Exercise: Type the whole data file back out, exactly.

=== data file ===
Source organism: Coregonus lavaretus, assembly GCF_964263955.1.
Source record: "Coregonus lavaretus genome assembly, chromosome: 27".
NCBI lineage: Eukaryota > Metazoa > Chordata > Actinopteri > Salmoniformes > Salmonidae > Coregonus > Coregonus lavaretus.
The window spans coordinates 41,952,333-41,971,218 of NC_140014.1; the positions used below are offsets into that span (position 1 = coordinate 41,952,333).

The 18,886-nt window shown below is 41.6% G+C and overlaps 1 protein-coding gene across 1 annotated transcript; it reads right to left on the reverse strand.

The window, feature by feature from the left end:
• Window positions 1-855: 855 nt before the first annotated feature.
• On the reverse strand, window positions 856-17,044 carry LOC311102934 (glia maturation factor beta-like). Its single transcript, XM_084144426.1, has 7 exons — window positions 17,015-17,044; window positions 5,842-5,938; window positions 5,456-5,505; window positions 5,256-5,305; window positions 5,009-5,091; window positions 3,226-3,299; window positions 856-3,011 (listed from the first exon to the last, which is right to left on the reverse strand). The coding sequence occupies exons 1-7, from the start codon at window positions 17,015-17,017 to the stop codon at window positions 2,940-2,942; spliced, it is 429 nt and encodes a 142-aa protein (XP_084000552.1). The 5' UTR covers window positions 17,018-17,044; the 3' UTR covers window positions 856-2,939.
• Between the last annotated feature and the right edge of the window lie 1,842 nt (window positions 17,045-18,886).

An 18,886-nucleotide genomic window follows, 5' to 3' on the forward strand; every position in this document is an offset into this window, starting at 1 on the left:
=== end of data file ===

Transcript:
Source organism: Coregonus lavaretus, assembly GCF_964263955.1.
Source record: "Coregonus lavaretus genome assembly, chromosome: 27".
NCBI lineage: Eukaryota > Metazoa > Chordata > Actinopteri > Salmoniformes > Salmonidae > Coregonus > Coregonus lavaretus.
The window spans coordinates 41,952,333-41,971,218 of NC_140014.1; the positions used below are offsets into that span (position 1 = coordinate 41,952,333).

The 18,886-nt window shown below is 41.6% G+C and overlaps 1 protein-coding gene across 1 annotated transcript; it reads right to left on the reverse strand.

The window, feature by feature from the left end:
• Window positions 1-855: 855 nt before the first annotated feature.
• On the reverse strand, window positions 856-17,044 carry LOC311102934 (glia maturation factor beta-like). Its single transcript, XM_084144426.1, has 7 exons — window positions 17,015-17,044; window positions 5,842-5,938; window positions 5,456-5,505; window positions 5,256-5,305; window positions 5,009-5,091; window positions 3,226-3,299; window positions 856-3,011 (listed from the first exon to the last, which is right to left on the reverse strand). The coding sequence occupies exons 1-7, from the start codon at window positions 17,015-17,017 to the stop codon at window positions 2,940-2,942; spliced, it is 429 nt and encodes a 142-aa protein (XP_084000552.1). The 5' UTR covers window positions 17,018-17,044; the 3' UTR covers window positions 856-2,939.
• Between the last annotated feature and the right edge of the window lie 1,842 nt (window positions 17,045-18,886).

An 18,886-nucleotide genomic window follows, 5' to 3' on the forward strand; every position in this document is an offset into this window, starting at 1 on the left: